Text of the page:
I’m beyond excited to share that my husband and I are expecting our first baby! It’s been so hard to keep this exciting news a secret, especially when it’s all I can think about. I’ve been saving up all the details, and in this blog, I’m going to tell you all about my experience so far
MY FIRST TRIMESTER EXPERIENCE
Now comes the fun part, or so I naively thought. The first trimester has been really hard for me, because I feel sick all the time! Unfortunately, the reality of morning sickness for me extends to the afternoon and all the way through to night, and I’ve definitely lost a few kgs in my first trimester because I’ve found it really difficult to really eat anything and have also been sick multiple times.
Sometimes, all I want is a bread or a warming bowl of pasta. I know how much I love pizza, but when presented in front of me, the thought of it has made me sick to my stomach. It’s really difficult to explain, but if you’ve been pregnant before you likely know exactly what I’m talking about! Cravings are real, but more in the sense that its the only food item you can bare to even think about eating. I had a week of eating at Subway, a few crumpet dinners, even tinned spaghetti hoops. The problem is once I've managed to keep something down, I would go off it the next day or two.
I’ve broken down in tears everywhere, from the tube where nobody takes any notice of my baby on board badge, to waking in the middle of the night. I’ve gone days without going to the bathroom at all and being in so much pain, I’ve sat in the bathroom in the middle of the night and just cried, praying the sickness will end. Thankfully, I have the most wonderful husband whose support has been tremendous and I have friends who have understood my lack of social life.
Without question, this has to be the hardest three months of my life to date. With only my closest friends and family in the know, keeping up appearances at events and in clinic has been challenging, with me never feeling anything but nauseous and fatigued, regardless of any smile on my face! Travel seems to be the biggest trigger, whether it’s trains, planes and especially cars, they’re all having a serious impact in making me feel queasy.
My biggest support though has been my studying. Over the past year, I’ve become fully qualified in pre and post-natal nutrition and as a result, I ensured that both my husband and I were eating well as we tried to conceive, complemented by my supplementation of folic acid. Also, knowing that exercise is something that shouldn’t be avoided but rather encouraged in pregnancy, I’ve continued my fitness regime, albeit without any unnecessary running and jumping!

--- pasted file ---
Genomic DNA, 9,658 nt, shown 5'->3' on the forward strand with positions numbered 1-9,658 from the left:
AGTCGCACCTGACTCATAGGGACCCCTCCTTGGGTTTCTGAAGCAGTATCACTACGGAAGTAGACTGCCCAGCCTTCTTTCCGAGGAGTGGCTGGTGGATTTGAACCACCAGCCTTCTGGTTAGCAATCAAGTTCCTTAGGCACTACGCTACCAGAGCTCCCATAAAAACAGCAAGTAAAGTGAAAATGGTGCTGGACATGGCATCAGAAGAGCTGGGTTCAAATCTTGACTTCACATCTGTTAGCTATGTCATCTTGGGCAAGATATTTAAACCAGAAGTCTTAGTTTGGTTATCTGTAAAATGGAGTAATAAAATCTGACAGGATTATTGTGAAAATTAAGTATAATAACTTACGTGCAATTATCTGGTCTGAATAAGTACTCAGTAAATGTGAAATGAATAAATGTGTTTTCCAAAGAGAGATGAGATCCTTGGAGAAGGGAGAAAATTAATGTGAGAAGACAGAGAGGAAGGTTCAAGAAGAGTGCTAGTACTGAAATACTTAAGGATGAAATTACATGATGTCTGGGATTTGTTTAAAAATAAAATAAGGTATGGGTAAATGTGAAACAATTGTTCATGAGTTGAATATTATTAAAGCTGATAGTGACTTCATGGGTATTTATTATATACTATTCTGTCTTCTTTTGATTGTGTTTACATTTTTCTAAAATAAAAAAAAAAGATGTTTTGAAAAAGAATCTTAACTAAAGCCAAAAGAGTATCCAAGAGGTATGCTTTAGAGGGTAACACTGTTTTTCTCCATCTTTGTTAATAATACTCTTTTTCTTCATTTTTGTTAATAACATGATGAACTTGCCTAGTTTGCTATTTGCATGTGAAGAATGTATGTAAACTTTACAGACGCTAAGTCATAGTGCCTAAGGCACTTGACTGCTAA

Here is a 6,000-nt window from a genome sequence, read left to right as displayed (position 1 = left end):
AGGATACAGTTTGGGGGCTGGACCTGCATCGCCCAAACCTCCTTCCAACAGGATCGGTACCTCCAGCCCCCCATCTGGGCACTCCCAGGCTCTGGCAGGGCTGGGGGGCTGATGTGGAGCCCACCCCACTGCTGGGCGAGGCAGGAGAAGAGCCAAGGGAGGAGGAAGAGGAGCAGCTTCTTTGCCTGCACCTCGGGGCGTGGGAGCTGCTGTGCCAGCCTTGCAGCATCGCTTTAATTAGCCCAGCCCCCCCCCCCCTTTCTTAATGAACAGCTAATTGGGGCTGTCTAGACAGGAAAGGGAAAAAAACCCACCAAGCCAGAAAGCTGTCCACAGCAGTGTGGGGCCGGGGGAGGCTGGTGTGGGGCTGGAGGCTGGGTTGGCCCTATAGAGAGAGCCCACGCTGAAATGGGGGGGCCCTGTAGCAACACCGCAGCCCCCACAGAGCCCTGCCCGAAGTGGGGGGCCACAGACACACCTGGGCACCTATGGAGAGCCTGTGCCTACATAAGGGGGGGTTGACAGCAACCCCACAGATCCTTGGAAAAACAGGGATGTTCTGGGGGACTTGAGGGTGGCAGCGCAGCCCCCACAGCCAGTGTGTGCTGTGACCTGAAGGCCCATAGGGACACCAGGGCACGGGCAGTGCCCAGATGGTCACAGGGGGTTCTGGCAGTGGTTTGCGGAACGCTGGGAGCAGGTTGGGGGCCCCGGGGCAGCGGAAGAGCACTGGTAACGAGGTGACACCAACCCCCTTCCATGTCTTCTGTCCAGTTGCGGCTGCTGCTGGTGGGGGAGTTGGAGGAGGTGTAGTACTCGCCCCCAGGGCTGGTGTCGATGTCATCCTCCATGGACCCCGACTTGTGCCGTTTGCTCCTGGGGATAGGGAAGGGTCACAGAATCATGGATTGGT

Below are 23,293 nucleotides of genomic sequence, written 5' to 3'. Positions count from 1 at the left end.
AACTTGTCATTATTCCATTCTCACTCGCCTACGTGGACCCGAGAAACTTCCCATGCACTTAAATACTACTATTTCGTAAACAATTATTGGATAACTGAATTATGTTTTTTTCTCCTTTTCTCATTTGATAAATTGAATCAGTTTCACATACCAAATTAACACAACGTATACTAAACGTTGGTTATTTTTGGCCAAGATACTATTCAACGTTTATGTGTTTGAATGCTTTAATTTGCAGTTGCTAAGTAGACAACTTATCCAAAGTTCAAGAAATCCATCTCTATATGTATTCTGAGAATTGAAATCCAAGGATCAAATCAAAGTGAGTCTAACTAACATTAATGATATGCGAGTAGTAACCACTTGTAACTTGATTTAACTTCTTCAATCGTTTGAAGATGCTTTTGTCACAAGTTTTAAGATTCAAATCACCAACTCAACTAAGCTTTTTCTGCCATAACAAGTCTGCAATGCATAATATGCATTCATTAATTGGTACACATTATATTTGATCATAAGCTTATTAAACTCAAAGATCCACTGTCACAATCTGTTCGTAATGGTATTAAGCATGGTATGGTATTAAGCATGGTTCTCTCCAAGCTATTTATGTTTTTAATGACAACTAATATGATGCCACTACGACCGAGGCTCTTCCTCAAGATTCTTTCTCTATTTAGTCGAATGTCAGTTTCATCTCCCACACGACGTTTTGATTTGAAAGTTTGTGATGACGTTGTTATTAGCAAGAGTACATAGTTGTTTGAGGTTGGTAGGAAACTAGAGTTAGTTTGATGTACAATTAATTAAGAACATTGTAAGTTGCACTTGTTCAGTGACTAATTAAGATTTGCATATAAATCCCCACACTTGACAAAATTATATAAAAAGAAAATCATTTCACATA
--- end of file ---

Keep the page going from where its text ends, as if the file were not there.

But first, I was always convinced that I wouldn’t be able to get pregnant. During my time in the music industry as a soprano, the pressures of looking a certain way had persuaded me to follow restrictive diets. I was given inadequate, unqualified advice and listened more and more to it, eventually i spent a long time on antidepressants maintaining a low and unhealthy weight. Fast forward to graduating with two degrees and a master practitioner, with naturally irregular periods and it took nearly nine months to regain my period after coming off the pill, my hopes to have a family were never high. Nevertheless, we were incredibly lucky that only after a month of trying, we became pregnant! The years of education and eating well served me well, not to mention I had actually changed my exercise regime completely before the wedding owed to an injury, no high intensity workouts. Remember it’s also 50/50 and my husband is very healthy and also eats well (when he’s with me hehe).
I’ve taken three doctor’s appointments so far; the first coming a week after my test read 3+ weeks, the second at five weeks, on the day before I travelled to Greece to get married, and the third at the typical twelve week stage with numerous tests for complications. Thankfully, baby boy or girl appear to be growing superbly. I will say that the early doctors appointments could have gone better, I am aware there is a ¼ chance of miscarriage in the first 3 months but how that information is delivered is important.
Now, in wanting to share more of my journey, here’s a few interesting tales of what’s kept me on my toes during my first trimester.